• As simple as possible to achieve the desired safety functions.
  • Functionally independent of the main control system.
  • Have well-defined interfaces with the main control system.
  • Fully verifiable as a module or modules.
  • Obvious in both design and operation.
Any system of sufficient complexity will have design flaws and unintended behaviors – medical devices are no exception. Functional independence of the core functional system and the safety system can be thought of as a firewall to limit the effect of these defects. The following are some examples of common design flaws.
Sneak Circuits. A sneak circuit is a designed-in signal or current path that causes an unwanted function to occur or inhibits a wanted function.1   An example is an unintended current path in a circuit that pulls a microprocessor input high under the right conditions, throwing the software into an undefined state.
Common Cause Failures. This includes common mode, cascading failures, and single-point failures. An example of a single-point failure is the use of redundant thermocouples connected to a common A/D convertor to control the temperature of a heater.  Failure of the A/D convertor will result in incorrect readings from both thermocouples and a potentially hazardous situation.
These types of design flaws can be avoided if they are considered in the hazard analysis, requirements definition, and system architecture phases of the development cycle.  The safety system should be as independent as possible from the system that it is monitoring. Software operating limits may be supplemented by fail-safe safety limits that act on the energy source through a mechanism other than the one used by the main control software. Critical safety devices such as laser beam stops may need to have separate independent means of actuation.
A common example of a functionally independent safety system for such a heater would consist of microprocessor-based temperature control based on the thermocouple input, in conjunction with a separate electromechanical over-temperature switch that interrupts the heater power circuit, if there is an over-temperature condition. Because this safety system is functionally independent and uses a different design approach than the main heater control loop, the potential for an unintended interaction is reduced.

Review the System Architecture

One method to evaluate how well the team is implementing the safety architecture is to review the product architecture.  Some questions to ask include:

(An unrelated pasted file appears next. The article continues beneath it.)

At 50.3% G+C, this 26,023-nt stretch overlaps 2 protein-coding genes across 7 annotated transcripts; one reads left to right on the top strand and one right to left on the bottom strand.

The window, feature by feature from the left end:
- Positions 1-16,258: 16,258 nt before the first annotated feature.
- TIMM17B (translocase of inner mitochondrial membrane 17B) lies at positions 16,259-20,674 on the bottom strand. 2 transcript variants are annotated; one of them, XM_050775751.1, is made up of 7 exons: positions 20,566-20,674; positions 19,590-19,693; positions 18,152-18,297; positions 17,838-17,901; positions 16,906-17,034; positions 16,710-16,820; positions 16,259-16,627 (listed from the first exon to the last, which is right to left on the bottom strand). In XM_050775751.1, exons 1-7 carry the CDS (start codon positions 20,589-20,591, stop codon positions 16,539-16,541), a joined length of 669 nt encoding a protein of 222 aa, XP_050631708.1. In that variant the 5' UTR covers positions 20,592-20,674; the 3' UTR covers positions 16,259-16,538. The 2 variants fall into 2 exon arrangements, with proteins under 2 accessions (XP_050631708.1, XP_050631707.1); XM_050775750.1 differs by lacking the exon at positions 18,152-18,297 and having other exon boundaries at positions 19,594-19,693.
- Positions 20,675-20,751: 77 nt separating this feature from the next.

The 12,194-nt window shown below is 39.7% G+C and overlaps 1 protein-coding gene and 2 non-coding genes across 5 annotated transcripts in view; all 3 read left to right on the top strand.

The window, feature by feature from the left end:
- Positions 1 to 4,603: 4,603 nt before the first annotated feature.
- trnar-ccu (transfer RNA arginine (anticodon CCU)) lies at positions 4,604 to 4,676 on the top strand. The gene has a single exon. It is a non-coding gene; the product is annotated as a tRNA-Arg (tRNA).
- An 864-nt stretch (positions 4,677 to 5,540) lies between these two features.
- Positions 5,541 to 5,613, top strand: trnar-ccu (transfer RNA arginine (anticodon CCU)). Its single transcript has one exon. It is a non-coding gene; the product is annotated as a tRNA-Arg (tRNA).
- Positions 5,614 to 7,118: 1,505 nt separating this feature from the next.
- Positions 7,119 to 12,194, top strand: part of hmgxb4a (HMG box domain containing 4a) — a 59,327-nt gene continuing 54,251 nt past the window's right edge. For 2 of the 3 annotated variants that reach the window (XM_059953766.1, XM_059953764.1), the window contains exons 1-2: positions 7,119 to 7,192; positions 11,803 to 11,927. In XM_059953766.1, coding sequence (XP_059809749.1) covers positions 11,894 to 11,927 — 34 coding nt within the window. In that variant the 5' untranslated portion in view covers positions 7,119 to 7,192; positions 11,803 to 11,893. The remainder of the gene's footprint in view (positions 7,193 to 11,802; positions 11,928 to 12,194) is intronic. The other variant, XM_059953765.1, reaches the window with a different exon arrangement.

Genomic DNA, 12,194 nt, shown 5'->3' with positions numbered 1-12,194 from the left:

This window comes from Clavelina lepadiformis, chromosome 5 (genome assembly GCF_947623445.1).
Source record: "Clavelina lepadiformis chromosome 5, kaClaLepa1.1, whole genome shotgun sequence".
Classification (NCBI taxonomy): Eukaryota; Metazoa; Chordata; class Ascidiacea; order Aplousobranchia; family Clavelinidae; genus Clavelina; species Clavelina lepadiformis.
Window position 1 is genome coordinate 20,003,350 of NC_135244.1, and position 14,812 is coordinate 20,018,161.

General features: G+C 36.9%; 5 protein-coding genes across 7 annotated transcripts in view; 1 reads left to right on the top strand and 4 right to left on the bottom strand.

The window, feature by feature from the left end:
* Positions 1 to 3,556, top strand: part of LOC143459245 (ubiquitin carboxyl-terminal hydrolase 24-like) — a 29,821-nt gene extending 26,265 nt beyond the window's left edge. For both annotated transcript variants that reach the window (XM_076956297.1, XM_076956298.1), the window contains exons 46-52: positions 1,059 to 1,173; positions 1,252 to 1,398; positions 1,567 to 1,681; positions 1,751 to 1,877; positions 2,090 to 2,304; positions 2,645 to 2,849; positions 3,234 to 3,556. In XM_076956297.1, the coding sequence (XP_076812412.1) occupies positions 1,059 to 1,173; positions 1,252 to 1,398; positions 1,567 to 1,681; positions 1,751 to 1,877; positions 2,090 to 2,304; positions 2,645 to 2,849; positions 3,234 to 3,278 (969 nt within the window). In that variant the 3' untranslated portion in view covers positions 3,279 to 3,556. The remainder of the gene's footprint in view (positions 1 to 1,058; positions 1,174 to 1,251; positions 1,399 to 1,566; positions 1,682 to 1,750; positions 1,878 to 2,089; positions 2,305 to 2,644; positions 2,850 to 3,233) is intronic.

• Are all of the safety requirements addressed by the architecture?
  • Does the architecture describe how the safety-related functions are isolated and protected from other aspects of the system? 
  • Can the safety-related functions of an electronic design be contained on one or two pages of the system schematic, or are aspects of the safety system spread throughout the entire document?
  •  Are the software based safety functions well encapsulated, with clear inputs and outputs, or are aspects of the safety functions spread throughout the code in a way that defies easy comprehension of the way the safety system functions?


The safety system of the device will be reviewed by both internal and external experts and laymen.  A system that is well architected from the beginning of the development process and obvious in its function will be easier to document. Clear documentation is easier to review and flaws in the design will be more evident.  
The resulting design will provide clearly defined mitigations for the device’s hazards. Most importantly, the safety features of the medical device will be comprehensive and robust enough to provide users with protection against many hazards during its use in real-life situations.


  1. JP Rankin, “Sneak Circuit Analysis,” Nuclear Safety 14, no. 5 (1973).
David Warburton is the director of Systems Engineering at Foliage (Burlington, MA). Dan Goldman is a lead medical device system architect at the firm.

This Week in Devices: Pip Implant Scandal: Fix What’s Broke. Then Stop.

this week in devicesAmong stories in this edition of "This Week in Devices," EMDT's Norbert Sparrow covers further developments in l'affaire Pip—the recent breast implant scandal—and the resulting calls for more regulatory scrutiny.

 —Brian Buntz

FDA Petition to Withdraw Stryker’s Wingspan Stent

The petition says that a recent study found that the device actually increases the risk of subsequent strokes and death, rather than preventing them. The petition also says that when the device is combined with aggressive medical treatment, it provides no additional benefit and can cause significantly more harm than safer aggressive medical treatment alone.